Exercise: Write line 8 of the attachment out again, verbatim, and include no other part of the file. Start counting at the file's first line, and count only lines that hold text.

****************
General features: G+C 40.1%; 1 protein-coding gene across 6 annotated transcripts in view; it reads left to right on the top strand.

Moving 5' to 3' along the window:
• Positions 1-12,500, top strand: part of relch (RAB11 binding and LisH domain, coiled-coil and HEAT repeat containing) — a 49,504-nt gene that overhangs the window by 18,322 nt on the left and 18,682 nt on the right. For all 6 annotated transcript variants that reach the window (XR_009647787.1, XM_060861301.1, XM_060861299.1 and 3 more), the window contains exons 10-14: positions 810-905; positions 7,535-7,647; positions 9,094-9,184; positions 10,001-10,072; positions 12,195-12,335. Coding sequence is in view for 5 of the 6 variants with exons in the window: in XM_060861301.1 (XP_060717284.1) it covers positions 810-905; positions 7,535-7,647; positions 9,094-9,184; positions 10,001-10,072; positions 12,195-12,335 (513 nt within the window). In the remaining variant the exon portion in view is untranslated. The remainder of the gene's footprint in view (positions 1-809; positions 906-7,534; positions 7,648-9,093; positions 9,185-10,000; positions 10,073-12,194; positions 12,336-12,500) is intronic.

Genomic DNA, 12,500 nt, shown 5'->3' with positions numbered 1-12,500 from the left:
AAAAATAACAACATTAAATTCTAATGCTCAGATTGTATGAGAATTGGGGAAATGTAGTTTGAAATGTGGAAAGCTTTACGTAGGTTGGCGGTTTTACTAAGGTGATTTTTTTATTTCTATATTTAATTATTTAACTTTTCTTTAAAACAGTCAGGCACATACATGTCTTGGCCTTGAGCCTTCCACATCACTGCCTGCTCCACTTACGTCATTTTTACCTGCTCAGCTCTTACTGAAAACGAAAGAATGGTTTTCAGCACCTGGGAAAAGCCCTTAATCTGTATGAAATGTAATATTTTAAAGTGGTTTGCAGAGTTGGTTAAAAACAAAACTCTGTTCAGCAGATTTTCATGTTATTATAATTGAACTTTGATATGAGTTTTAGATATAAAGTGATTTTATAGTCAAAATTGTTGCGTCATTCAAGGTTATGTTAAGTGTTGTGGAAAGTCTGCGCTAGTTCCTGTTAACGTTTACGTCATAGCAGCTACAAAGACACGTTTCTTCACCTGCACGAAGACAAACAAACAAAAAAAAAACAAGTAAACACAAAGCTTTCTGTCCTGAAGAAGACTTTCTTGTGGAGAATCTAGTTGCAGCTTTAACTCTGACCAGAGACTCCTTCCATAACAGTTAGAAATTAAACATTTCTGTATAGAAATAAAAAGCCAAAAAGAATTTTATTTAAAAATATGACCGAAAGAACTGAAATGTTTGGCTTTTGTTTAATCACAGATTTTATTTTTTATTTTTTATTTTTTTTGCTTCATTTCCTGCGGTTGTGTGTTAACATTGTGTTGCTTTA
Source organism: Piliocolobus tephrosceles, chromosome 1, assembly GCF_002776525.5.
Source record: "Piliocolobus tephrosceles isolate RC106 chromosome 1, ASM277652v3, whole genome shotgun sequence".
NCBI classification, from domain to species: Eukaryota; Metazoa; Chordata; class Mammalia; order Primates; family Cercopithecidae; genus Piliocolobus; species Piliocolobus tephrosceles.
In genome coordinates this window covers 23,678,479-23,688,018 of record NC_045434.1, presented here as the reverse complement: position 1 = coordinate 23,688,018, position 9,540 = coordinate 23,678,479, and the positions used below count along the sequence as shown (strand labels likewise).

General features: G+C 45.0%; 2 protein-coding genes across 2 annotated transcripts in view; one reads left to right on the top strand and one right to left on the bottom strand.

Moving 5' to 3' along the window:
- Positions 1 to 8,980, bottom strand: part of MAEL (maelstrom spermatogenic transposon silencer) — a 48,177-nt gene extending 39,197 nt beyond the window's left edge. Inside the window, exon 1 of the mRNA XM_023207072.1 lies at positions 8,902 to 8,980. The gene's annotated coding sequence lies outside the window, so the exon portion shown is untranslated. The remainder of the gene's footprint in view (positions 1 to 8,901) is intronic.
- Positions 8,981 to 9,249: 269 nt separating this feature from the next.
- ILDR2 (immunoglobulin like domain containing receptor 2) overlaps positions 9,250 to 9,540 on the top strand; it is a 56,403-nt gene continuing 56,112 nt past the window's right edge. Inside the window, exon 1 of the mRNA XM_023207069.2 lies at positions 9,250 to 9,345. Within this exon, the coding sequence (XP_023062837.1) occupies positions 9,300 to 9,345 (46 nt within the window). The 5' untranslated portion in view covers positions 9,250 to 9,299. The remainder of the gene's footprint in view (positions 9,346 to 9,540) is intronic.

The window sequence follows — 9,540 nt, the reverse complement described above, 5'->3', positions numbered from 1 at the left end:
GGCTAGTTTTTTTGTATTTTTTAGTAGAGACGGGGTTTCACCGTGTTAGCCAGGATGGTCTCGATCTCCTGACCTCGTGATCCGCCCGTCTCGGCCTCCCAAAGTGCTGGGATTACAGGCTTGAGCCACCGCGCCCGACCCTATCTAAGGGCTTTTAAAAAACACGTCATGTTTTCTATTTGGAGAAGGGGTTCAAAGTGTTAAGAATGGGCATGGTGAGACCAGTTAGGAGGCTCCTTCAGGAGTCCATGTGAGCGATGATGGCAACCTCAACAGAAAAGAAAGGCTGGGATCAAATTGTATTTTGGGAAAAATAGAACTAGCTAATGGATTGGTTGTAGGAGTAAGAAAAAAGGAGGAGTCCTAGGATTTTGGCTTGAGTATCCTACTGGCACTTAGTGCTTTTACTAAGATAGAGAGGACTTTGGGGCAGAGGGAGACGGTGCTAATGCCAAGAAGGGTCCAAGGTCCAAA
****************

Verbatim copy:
NCBI classification, from domain to species: Eukaryota; Metazoa; Chordata; class Mammalia; order Primates; family Cercopithecidae; genus Piliocolobus; species Piliocolobus tephrosceles.